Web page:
At Monday’s Federal Executive Council meeting, the Minister of Budget and National Planning, Udoma Udoma, while unveiling the Medium Term Expenditure Framework and the government’s N6 trillion budget proposal for 2016, said the government was seriously weighing the options between removing or retaining fuel subsidy next year.
Speaking at the launch of the new edition of Nigeria Economic Report, the World Bank’s Lead Economist, John Litwack, said the best time to remove fuel subsidy is now when global crude oil price is at its lowest level, noting that the Bank foresaw continuous decline in global crude oil price.
Despite last Friday’s attempt by the Organisation of Petroleum Exporting Countries, OPEC, during its 168th conference to maintain its production quota so as to stabilize the crude oil market, the price of the commodity slumped further to $37.89 per barrel on Monday from $38.09 on Friday.
Mr Litwack said now is the best time for the government to scrap the subsidy, as doing so would not push retail pump price beyond an average of N100 per litre, or generate the kind of pressure that would negatively impact on the people beyond what they are currently facing.
According to Litwack: “The fuel subsidy appears to have vast modest benefits for the majority of citizens, but the costs are quite high. There is a strong tendency for the cost of fuel subsidy to increase over time as increasing domestic demand for petrol outpaces growth in oil output or revenues.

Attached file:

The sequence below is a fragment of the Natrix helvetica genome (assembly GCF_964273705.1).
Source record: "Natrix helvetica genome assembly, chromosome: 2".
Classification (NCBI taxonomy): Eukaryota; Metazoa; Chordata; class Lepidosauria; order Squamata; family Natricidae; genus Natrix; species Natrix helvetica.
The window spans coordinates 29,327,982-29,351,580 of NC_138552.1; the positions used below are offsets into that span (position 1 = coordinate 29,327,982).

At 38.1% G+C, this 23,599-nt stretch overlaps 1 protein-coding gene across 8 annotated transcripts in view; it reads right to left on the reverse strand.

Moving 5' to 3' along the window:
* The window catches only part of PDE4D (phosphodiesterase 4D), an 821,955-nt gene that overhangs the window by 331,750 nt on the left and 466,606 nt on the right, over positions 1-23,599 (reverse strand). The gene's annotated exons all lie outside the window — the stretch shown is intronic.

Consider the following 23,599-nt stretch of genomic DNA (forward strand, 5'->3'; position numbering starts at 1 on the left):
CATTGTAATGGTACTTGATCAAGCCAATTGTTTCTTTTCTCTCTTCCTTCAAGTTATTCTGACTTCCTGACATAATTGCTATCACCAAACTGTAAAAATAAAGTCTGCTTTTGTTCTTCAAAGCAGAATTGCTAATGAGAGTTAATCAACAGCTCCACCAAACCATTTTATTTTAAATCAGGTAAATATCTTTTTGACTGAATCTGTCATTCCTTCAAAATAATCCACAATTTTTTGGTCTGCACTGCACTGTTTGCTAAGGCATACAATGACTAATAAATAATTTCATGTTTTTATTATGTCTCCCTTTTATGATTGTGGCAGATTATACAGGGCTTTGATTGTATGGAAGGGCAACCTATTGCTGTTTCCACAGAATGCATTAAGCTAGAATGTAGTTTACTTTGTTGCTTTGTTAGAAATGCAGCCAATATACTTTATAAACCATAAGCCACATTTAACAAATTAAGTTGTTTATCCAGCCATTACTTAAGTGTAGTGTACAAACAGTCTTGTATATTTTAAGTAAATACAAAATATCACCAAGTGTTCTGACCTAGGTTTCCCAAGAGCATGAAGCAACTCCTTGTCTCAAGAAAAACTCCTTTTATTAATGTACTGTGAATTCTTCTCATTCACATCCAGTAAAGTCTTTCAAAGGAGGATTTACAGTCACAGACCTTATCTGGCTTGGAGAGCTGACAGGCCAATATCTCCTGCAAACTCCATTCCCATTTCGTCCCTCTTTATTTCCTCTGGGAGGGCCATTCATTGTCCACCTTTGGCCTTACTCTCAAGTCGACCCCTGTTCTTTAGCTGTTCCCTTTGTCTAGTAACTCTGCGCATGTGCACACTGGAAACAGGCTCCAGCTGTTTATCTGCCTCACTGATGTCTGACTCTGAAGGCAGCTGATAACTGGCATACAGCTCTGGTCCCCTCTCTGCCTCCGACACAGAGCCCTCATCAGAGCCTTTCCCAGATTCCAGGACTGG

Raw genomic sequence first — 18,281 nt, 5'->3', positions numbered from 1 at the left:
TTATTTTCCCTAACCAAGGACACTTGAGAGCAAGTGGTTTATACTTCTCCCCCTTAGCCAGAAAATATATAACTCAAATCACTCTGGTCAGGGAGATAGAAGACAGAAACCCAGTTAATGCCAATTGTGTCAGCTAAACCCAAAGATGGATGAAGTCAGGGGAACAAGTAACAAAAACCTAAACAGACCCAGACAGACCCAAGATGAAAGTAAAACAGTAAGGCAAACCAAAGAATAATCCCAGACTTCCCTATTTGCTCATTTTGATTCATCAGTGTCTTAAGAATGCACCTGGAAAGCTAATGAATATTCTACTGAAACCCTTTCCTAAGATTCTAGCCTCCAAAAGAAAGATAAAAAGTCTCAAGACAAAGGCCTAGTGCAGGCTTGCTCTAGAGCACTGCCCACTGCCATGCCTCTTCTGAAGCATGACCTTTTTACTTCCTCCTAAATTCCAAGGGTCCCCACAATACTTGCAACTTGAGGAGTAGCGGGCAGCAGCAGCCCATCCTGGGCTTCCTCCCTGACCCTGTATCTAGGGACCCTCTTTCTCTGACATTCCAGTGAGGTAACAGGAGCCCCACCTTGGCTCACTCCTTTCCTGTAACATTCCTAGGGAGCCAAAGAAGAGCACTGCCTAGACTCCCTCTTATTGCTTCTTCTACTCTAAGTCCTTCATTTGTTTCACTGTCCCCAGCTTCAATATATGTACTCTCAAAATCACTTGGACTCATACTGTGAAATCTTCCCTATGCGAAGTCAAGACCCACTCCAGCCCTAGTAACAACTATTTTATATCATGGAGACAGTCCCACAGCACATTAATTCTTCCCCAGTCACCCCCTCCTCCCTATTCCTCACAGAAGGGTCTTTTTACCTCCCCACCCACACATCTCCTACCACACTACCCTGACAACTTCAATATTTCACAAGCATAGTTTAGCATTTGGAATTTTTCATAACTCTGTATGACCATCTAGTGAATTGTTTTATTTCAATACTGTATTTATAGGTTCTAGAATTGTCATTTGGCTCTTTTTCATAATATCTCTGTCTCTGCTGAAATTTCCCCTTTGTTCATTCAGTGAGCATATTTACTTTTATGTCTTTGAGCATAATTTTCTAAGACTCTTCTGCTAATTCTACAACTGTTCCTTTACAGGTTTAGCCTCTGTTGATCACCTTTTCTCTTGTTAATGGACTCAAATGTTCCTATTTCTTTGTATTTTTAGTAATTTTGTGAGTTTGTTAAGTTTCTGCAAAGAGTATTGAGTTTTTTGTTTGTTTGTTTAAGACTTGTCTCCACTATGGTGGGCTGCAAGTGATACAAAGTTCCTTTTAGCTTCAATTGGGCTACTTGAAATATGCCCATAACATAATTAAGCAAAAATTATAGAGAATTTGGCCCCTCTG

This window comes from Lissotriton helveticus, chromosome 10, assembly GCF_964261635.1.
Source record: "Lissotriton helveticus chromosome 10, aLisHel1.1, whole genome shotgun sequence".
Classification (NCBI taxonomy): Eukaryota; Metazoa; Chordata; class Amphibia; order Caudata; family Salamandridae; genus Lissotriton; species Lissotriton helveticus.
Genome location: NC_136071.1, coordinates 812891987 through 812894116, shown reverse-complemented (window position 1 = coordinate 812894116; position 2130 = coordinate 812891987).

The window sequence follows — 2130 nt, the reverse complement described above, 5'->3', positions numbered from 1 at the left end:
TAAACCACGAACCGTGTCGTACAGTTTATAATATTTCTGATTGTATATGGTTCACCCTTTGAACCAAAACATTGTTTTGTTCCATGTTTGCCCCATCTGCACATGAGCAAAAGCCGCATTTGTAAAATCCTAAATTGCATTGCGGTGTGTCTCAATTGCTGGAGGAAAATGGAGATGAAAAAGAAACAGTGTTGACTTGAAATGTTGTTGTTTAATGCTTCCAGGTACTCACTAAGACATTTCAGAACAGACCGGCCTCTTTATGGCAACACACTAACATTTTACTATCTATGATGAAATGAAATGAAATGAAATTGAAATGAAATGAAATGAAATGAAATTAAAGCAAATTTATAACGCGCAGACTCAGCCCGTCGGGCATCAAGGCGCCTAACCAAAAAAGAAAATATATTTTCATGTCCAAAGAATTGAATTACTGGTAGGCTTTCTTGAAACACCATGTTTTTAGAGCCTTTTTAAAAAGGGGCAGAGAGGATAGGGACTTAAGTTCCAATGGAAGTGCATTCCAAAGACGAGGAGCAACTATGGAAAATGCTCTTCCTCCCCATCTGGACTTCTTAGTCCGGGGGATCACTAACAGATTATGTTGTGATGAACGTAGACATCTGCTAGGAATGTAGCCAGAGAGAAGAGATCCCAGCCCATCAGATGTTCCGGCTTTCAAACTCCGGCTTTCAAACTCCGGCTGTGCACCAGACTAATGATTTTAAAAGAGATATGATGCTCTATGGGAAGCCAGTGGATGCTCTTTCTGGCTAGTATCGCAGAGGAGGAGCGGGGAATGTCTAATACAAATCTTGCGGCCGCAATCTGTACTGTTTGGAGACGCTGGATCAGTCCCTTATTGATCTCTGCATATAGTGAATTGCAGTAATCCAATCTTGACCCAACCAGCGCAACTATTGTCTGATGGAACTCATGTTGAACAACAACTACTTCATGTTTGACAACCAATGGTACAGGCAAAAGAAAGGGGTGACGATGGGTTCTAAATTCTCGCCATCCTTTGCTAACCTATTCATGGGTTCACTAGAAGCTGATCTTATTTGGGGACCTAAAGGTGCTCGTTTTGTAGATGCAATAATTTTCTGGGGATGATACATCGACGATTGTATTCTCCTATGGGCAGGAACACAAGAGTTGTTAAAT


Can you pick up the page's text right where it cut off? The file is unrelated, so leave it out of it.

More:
“The $35 billion cost of fuel subsidy during 2010 – 2014 was one of the reasons Nigeria was unable to accumulate a fiscal reserve in the Excess Crude Account that could have protected the country from the recent oil price shock.”
He explained that fuel subsidy obligations were expected to reach 18 per cent of all government oil revenues in 2015, pointing out that if the current regulated price regime of N87 per litre was maintained, subsidy was projected to increase to more than 30 per cent by 2018.
2016 Budget: Buhari scraps kerosene subsidy
Meanwhile, President Muhammadu Buhari may have tacitly scrapped kerosene subsidy in the country as he made no allocation for it in the Medium Term Expenditure Framework, MTEF, and Fiscal Strategy Paper, FSP, which he presented to the National Assembly, yesterday.